NS8 Change node SSH port 22 permanently

Hi all,

while kicking off from the easy of use of NS7, I am trying to change the default ssh service port 22 to let’s say 777.

firewall-cmd --help shows me a lot of info and also Documentation - Manual Pages - firewall-cmd | firewalld

But obviously I am overwhelmed :slight_smile:

I now have changed the ssh config file (change port 22 to 777) and told firewall-cmd the following firewall-cmd --add-port=777/tcp --permanent
Then restarted the service (required to take the changes into effect).

It works, but still the firewall ssh service lists 22 as an open port and the firewall-cmd --list-ports show 777 as an open port.

Now it would be more elegant if I could change the ssh service port and not add addiotnal ports.

How to do this please AND are there consequences ?


Or is it as simple as editing this file?

/usr/lib/firewalld/services/ssh.xml and firewall-cmd --reload

It seems to work… but is it the ‘preferred’ way?

Now this has to be repeated on every node if you like correct?

Feature request?

Why do you want to change the standard port? What is your goal?

As many system components are involved, carefully evaluate the pros and cons.

Do not edit Firewalld .xml files manually. Only firewall-cmd is needed to manage the firewall.

You’d need to change for every node:

  1. sshd configuration
  2. firewalld configuration
  3. SELinux / Apparmor configuration, maybe

No please, I hope modules like Crowdsec will reduce the need of changing the SSH standard port.

Avoiding attacks on well known ports.

Yep, hence my question :slight_smile:

Ok, but it is a complete manual process then?

How will it prevent possible access to port 22?

Thanks for your time!

Changing the port number is just obscuring the SSH service, and is not enough in that case.

Yes, NS8 does not manage the SSH service. Such service is usually already configured in the system, and it is not a requirement for NS8 to run.

It acts like Fail2Ban: it reads the system logs and bans nasty IP addresses.

For EL systems this is a brief procedure (tested on Rocky Linux 9) that opens port 2222 and restricts port 22 to trusted interfaces.

# Make sshd listen on :22 and :2222
printf "Port 22\nPort 2222\n" > /etc/ssh/sshd_config.d/10-ports.conf
# Authorize sshd to listen port 2222
semanage port -a -t ssh_port_t -p tcp 2222
# Change Firewalld SSH service configuration to use port 2222
firewall-cmd --permanent --service=ssh --add-port=2222/tcp
firewall-cmd --permanent --service=ssh --remove-port=22/tcp
# Restart service and apply new firewall configuration
systemctl restart sshd
firewall-cmd --reload

Some commands to check the above configuration status

# Print Firewalld configuration for SSH service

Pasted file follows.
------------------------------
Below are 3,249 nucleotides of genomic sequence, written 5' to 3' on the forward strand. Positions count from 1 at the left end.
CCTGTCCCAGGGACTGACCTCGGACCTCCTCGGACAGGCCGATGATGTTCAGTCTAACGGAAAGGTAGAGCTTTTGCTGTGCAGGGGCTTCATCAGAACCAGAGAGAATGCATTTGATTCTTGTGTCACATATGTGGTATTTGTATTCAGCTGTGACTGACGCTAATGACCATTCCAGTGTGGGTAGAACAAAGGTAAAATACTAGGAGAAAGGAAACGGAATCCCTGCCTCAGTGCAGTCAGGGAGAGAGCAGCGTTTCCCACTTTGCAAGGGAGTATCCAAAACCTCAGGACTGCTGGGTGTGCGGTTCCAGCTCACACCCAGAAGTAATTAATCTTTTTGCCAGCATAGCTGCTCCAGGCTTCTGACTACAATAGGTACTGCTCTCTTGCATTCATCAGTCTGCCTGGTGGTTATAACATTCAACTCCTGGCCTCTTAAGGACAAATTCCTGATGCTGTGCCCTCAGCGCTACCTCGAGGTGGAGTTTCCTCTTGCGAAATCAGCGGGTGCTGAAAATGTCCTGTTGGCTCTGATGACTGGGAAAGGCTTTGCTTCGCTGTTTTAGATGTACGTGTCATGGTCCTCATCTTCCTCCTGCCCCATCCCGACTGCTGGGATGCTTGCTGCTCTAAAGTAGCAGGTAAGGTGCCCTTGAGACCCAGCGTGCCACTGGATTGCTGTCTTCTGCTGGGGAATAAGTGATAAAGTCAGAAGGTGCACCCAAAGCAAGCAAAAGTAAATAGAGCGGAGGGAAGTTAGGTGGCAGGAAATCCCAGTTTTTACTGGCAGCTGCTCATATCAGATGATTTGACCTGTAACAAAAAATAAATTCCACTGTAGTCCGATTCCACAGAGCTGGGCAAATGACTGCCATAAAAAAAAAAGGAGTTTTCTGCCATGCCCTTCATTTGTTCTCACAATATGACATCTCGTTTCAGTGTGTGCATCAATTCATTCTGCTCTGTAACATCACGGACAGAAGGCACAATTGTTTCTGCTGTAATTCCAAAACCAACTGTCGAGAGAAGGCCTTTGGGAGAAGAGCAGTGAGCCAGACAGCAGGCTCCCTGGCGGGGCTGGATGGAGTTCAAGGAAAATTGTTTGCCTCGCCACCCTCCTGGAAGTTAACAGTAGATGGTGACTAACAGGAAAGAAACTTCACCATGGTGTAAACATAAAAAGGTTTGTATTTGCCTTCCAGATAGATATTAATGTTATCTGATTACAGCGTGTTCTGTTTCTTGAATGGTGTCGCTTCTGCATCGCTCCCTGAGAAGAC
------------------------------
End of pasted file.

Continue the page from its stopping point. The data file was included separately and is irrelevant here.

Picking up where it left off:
firewall-cmd --info-service=ssh
# Print locally customized SELinux ports
semanage port -l -C

Full node firewall status is available also from the Nodes page


And I don’t think Crowdsec should be the only answer for “increase host security” (which might be uncorrect as term for indicating the master node); not everyone will consider to install public-facing application servers.

It’s fine not considering this a viable feature, however… consider the effort to realize a “NS8 friendly” procedure for all suggested/supported underlying distros.

I agree on that Crowdsec should be an add-on module.

Please help me with the procedure for Debian.

Which I dont’ use and install :innocent: ?
Or as reapeatedly reported myself as linux noob?

Sorry, not the right dude :wink:

Obscuring or not, i just can confirm from many years of running sshd on ns7 on a non standard port, it is minimizing login attempts by a factor 10 when using a non standard port under 1024 and by a factor 25 when using a non standard port above 1024.
I would say it is a no-brainer to change the sshd port to a (large) non standard port.
Fail2ban will take care of all those other attempts


It seems so… Filed in Trello

And that is very kind. Thank you.

Some script kiddies out there are either too stupid to use a port scanner - or just too lazy!
But I’ll confirm the 10% / 25% stats (more or less!)…


It does indeed. Thanks for the lesson!

This is a shorter alternative procedure based on firewall-cmd only:

firewall-cmd --permanent --add-forward-port=port=2222:proto=tcp:toport=22
firewall-cmd --permanent --service=ssh --add-port=2222/tcp
firewall-cmd --permanent --service=ssh --remove-port=22/tcp
firewall-cmd --reload

Check the configuration with

firewall-cmd --list-all

I didn’t test it, but It should work on Debian, too.


Thanks for remembering!